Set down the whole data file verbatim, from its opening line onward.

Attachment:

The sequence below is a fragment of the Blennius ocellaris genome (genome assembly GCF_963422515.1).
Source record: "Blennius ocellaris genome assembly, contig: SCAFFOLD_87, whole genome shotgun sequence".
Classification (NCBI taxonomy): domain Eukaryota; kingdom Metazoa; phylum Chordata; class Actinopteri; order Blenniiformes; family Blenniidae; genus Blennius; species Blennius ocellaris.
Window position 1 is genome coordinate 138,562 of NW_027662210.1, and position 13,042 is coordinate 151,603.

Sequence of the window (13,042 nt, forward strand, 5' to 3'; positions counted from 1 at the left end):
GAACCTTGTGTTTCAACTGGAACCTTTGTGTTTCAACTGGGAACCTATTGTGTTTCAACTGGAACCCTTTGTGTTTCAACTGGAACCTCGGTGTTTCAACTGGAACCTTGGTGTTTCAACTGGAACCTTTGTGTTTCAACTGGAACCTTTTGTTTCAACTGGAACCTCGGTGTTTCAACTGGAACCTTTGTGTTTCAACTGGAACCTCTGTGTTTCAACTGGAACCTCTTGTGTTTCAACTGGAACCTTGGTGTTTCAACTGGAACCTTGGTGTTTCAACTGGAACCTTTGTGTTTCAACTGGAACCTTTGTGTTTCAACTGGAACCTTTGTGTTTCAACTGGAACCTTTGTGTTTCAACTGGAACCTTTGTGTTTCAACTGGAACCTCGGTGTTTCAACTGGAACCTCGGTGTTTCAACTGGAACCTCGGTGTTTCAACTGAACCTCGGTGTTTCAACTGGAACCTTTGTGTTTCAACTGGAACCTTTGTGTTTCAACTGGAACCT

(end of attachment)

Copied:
The sequence below is a fragment of the Blennius ocellaris genome (genome assembly GCF_963422515.1).
Source record: "Blennius ocellaris genome assembly, contig: SCAFFOLD_87, whole genome shotgun sequence".
Classification (NCBI taxonomy): domain Eukaryota; kingdom Metazoa; phylum Chordata; class Actinopteri; order Blenniiformes; family Blenniidae; genus Blennius; species Blennius ocellaris.
Window position 1 is genome coordinate 138,562 of NW_027662210.1, and position 13,042 is coordinate 151,603.

Sequence of the window (13,042 nt, forward strand, 5' to 3'; positions counted from 1 at the left end):
GAACCTTGTGTTTCAACTGGAACCTTTGTGTTTCAACTGGGAACCTATTGTGTTTCAACTGGAACCCTTTGTGTTTCAACTGGAACCTCGGTGTTTCAACTGGAACCTTGGTGTTTCAACTGGAACCTTTGTGTTTCAACTGGAACCTTTTGTTTCAACTGGAACCTCGGTGTTTCAACTGGAACCTTTGTGTTTCAACTGGAACCTCTGTGTTTCAACTGGAACCTCTTGTGTTTCAACTGGAACCTTGGTGTTTCAACTGGAACCTTGGTGTTTCAACTGGAACCTTTGTGTTTCAACTGGAACCTTTGTGTTTCAACTGGAACCTTTGTGTTTCAACTGGAACCTTTGTGTTTCAACTGGAACCTTTGTGTTTCAACTGGAACCTCGGTGTTTCAACTGGAACCTCGGTGTTTCAACTGGAACCTCGGTGTTTCAACTGAACCTCGGTGTTTCAACTGGAACCTTTGTGTTTCAACTGGAACCTTTGTGTTTCAACTGGAACCT